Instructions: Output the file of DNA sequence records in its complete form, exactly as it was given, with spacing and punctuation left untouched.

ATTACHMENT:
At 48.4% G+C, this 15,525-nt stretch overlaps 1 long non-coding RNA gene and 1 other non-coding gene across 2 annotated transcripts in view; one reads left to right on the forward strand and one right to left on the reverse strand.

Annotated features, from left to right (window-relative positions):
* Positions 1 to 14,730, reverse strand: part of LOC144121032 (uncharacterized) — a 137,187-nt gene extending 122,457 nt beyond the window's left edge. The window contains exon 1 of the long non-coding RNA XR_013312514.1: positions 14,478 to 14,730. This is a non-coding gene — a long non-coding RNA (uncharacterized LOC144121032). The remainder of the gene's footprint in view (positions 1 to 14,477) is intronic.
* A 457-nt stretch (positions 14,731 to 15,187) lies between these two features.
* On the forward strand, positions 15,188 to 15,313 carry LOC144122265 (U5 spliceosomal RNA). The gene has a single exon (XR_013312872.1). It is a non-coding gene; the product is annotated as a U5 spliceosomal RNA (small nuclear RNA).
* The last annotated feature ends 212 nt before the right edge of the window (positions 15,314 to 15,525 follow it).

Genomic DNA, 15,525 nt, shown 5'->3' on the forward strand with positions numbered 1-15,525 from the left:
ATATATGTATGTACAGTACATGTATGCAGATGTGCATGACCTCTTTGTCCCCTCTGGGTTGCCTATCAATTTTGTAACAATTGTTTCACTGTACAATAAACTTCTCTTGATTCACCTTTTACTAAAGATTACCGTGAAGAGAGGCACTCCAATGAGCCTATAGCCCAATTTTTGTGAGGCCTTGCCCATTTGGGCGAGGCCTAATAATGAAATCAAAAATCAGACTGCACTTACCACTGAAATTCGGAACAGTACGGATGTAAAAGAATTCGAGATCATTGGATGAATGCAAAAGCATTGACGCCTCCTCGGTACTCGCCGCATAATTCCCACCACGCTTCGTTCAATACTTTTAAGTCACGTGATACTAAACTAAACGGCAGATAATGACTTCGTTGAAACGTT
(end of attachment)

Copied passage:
At 48.4% G+C, this 15,525-nt stretch overlaps 1 long non-coding RNA gene and 1 other non-coding gene across 2 annotated transcripts in view; one reads left to right on the forward strand and one right to left on the reverse strand.

Annotated features, from left to right (window-relative positions):
* Positions 1 to 14,730, reverse strand: part of LOC144121032 (uncharacterized) — a 137,187-nt gene extending 122,457 nt beyond the window's left edge. The window contains exon 1 of the long non-coding RNA XR_013312514.1: positions 14,478 to 14,730. This is a non-coding gene — a long non-coding RNA (uncharacterized LOC144121032). The remainder of the gene's footprint in view (positions 1 to 14,477) is intronic.
* A 457-nt stretch (positions 14,731 to 15,187) lies between these two features.
* On the forward strand, positions 15,188 to 15,313 carry LOC144122265 (U5 spliceosomal RNA). The gene has a single exon (XR_013312872.1). It is a non-coding gene; the product is annotated as a U5 spliceosomal RNA (small nuclear RNA).
* The last annotated feature ends 212 nt before the right edge of the window (positions 15,314 to 15,525 follow it).

Genomic DNA, 15,525 nt, shown 5'->3' on the forward strand with positions numbered 1-15,525 from the left:
ATATATGTATGTACAGTACATGTATGCAGATGTGCATGACCTCTTTGTCCCCTCTGGGTTGCCTATCAATTTTGTAACAATTGTTTCACTGTACAATAAACTTCTCTTGATTCACCTTTTACTAAAGATTACCGTGAAGAGAGGCACTCCAATGAGCCTATAGCCCAATTTTTGTGAGGCCTTGCCCATTTGGGCGAGGCCTAATAATGAAATCAAAAATCAGACTGCACTTACCACTGAAATTCGGAACAGTACGGATGTAAAAGAATTCGAGATCATTGGATGAATGCAAAAGCATTGACGCCTCCTCGGTACTCGCCGCATAATTCCCACCACGCTTCGTTCAATACTTTTAAGTCACGTGATACTAAACTAAACGGCAGATAATGACTTCGTTGAAACGTT